Thus, an oligonucleotide according to the invention is constituted by the following nucleotide sequence of formula SEQ ID NO. 2:
The invention pertains most particularly to an oligonucleotide constituted by one of the nucleotide sequences of formulas SEQ ID NO. 3 and 4 below:
The term “derivative” is understood to mean a sequence capable of hybridizing under strict conditions with one of the sequences SEQ ID NO. 2, 3 or 4, or with a fragment of these of at least 12 contiguous nucleotides.
The following sequences can be cited as non-limiting examples of oligonucleotides according to the invention:
SEQ ID NO. 5:
SEQ ID NO. 6:
5′-TATCCGGAGG GCCTGCCATG CTGC-3′,
SEQ ID NO. 7:
5′-TATCCGGAGG GCCTGCCATG CTG-3′,
SEQ ID NO. 8:
5′-TATCCGGAGG GCCTGCCATG CT-3′,
SEQ ID NO. 9:
5′-TATCCGGAGG GCCTGCCATG C-3′,
SEQ ID NO. 10:
SEQ ID NO. 11:
SEQ ID NO. 12:
SEQ ID NO. 13:
SEQ ID NO. 14:
SEQ ID NO. 15:
SEQ ID NO. 16:
SEQ ID NO. 17:
SEQ ID NO. 18:
SEQ ID NO. 19:
5′-CCGGAGG GCCTGCCATG CTGCT-3′,
SEQ ID NO. 20:
5′-GAGG GCCTGCCATG CTGCT-3′,
SEQ ID NO. 21:
5′-G GCCTGCCATG CTGCT-3′,
SEQ ID NO. 22:
SEQ ID NO. 23:
All or part of the phosphodiester bonds of the invention are advantageously protected. This protection is generally implemented via the chemical route using methods that are known by art. The phosphodiester bonds can be protected, for example, by a thiol or amine functional group or by a phenyl group.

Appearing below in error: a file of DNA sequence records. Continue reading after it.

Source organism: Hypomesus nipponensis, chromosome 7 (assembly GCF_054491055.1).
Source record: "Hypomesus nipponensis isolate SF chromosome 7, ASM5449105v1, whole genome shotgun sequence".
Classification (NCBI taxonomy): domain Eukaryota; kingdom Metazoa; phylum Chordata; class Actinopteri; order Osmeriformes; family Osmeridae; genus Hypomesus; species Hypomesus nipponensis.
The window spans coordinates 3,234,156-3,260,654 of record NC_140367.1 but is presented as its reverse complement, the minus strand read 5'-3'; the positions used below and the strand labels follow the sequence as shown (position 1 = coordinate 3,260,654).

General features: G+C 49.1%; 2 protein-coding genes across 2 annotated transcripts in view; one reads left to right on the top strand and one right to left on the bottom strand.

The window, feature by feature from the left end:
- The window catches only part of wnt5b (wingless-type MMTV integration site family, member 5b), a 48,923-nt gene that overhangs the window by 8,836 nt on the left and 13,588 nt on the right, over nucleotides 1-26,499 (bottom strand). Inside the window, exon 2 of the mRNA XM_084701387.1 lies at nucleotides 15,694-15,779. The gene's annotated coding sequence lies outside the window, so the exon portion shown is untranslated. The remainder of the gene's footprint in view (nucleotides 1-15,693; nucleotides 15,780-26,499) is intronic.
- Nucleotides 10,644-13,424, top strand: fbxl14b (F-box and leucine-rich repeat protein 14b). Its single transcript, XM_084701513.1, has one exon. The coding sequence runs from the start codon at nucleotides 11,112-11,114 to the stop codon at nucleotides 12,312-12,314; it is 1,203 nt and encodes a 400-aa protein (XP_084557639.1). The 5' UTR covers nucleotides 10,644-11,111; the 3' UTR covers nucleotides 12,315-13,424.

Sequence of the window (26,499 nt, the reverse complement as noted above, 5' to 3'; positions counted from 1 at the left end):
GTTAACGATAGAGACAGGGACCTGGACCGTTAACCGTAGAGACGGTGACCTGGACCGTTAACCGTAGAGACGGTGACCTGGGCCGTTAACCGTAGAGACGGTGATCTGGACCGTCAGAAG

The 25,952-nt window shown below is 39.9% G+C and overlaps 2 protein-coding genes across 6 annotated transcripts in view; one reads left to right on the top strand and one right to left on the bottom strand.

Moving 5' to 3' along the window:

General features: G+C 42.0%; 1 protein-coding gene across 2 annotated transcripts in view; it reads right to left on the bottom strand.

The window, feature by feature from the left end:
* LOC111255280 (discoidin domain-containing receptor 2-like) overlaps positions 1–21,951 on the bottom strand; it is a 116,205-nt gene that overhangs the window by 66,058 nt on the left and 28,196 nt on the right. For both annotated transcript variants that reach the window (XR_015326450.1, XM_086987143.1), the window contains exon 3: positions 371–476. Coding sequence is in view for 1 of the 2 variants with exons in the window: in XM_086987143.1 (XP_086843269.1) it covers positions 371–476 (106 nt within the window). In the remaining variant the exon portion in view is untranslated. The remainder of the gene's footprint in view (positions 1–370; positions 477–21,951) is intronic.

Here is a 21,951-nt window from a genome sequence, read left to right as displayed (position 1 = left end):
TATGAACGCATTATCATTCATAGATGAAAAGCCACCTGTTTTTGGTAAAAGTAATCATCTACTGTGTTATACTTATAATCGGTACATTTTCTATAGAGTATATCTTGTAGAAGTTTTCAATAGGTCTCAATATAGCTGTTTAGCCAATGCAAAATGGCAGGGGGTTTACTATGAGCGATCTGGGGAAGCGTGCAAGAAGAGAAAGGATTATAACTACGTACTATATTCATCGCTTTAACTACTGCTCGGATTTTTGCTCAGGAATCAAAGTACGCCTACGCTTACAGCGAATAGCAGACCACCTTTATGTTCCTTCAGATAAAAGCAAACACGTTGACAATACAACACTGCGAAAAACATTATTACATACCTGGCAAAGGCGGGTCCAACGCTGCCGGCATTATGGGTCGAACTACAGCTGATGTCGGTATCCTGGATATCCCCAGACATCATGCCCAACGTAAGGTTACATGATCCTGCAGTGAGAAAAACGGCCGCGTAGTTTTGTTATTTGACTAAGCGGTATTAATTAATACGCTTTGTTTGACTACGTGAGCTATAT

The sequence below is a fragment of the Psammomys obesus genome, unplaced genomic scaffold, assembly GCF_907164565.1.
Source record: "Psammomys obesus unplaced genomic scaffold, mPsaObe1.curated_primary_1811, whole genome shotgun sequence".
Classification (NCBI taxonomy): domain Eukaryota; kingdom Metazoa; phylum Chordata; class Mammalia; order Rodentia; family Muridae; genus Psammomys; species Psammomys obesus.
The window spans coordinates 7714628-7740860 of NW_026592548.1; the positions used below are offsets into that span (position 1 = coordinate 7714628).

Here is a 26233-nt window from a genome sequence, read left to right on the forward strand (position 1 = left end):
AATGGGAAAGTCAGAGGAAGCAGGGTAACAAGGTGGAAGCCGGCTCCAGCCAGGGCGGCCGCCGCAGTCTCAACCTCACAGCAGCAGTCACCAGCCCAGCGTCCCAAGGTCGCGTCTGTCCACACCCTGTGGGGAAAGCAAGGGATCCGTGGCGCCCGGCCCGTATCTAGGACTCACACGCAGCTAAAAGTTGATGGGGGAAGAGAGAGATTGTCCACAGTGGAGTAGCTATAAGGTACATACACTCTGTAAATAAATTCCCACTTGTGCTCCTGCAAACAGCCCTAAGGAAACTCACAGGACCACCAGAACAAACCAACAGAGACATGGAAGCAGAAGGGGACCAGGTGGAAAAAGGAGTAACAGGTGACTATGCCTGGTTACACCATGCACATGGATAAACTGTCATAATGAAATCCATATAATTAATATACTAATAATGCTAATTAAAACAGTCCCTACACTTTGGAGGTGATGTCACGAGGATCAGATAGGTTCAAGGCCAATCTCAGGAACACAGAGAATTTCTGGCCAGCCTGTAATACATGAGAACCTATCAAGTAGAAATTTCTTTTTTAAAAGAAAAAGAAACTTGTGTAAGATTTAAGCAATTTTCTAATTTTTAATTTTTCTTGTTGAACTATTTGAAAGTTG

The 5′- and/or 3′- ends of the oligonucleotides of the invention are also advantageously protected, for example, using the technique described above for protecting the phosphodiester bonds.
The oligonucleotides of the invention can be synthesized using conventional techniques that are known art, for example, using one of the DNA synthesizers marketed by various companies.
Although their mechanism of action has not been entirely elucidated, the oligonucleotides according to the invention inhibit the expression of the protein IRS-1 within endothelial cells. These oligonucleotides block the formation of neovessels by endothelial cells (i.e., they inhibit angiogenesis) and thus they inhibit the multiplication of tumor cells in mice.